ABSTRACT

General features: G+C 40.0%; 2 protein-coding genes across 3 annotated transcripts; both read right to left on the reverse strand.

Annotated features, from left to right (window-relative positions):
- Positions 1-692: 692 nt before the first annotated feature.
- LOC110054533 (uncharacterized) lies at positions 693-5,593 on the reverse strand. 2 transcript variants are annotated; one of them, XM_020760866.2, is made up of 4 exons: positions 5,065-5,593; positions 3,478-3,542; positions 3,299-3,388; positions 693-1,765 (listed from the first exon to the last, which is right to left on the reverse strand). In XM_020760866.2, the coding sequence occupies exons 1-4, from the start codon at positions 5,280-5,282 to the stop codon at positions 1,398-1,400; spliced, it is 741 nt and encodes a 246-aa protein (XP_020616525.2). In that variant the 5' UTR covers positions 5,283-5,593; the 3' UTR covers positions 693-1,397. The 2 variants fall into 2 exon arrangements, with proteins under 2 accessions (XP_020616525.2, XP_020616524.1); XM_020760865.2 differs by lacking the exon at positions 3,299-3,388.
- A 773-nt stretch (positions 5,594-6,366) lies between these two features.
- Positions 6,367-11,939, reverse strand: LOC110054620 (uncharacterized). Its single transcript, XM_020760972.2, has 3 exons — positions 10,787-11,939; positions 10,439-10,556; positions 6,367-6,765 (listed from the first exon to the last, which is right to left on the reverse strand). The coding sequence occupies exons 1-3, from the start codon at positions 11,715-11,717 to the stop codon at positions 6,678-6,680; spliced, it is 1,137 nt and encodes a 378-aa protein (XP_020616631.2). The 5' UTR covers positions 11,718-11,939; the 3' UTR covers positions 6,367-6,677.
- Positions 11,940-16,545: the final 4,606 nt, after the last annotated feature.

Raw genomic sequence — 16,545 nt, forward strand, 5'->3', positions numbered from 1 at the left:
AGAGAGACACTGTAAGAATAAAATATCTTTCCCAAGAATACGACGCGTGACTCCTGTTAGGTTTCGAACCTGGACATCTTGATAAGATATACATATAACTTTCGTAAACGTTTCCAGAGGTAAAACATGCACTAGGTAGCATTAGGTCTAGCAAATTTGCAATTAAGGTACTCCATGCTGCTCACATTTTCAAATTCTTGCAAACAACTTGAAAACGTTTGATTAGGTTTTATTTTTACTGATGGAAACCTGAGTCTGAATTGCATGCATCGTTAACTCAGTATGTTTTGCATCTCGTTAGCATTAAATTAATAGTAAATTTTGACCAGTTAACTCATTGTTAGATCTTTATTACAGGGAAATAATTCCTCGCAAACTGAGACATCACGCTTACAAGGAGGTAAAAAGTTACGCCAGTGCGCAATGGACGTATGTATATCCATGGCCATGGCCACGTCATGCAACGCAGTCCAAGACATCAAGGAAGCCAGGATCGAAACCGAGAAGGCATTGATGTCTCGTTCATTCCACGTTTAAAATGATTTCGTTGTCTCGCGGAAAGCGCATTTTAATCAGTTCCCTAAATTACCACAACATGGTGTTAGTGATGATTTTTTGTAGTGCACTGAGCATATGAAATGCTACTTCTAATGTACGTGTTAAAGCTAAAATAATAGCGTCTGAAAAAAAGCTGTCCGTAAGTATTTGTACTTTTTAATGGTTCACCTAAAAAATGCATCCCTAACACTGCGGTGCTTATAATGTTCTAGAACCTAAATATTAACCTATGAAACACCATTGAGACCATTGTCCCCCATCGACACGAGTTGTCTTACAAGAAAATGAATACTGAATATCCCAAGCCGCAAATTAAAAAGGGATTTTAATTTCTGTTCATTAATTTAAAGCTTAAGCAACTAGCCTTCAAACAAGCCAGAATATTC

In this chapter a qualitative perspective is offered into the ways in which the intricate political positioning operates, providing evidence of the views and experiences of a group of female residents of Santiago's wealthiest neighbourhoods. Untangling their narratives on subjects such as belonging, residential and school choice, and mothering practices, we show that politics and an overtly political discourse is a contested and potentially controversial issue for everyday social reproduction, as the most privileged groups tend to lean away from the subject and expressions thereof. In this chapter, we analyse the difficulty in dealing with political orientations within the group, especially for those interviewees who appear more progressive or who are from lower middle-class backgrounds. These cases serve to introduce the complex ways in which interviewees’ positions bring them face-to-face with their own privilege and require them to handle the thornier aspects of political orientations. Thus, we explore the intricate ways of negotiating the tensions involved in adherence to certain political positions while avoiding unnecessary disruption, as well as the challenges and euphemisms involved in navigating political narratives, arguing that avoidance of overtly ‘political’ socialisation requires compliance with a particular form of ‘civic morality’.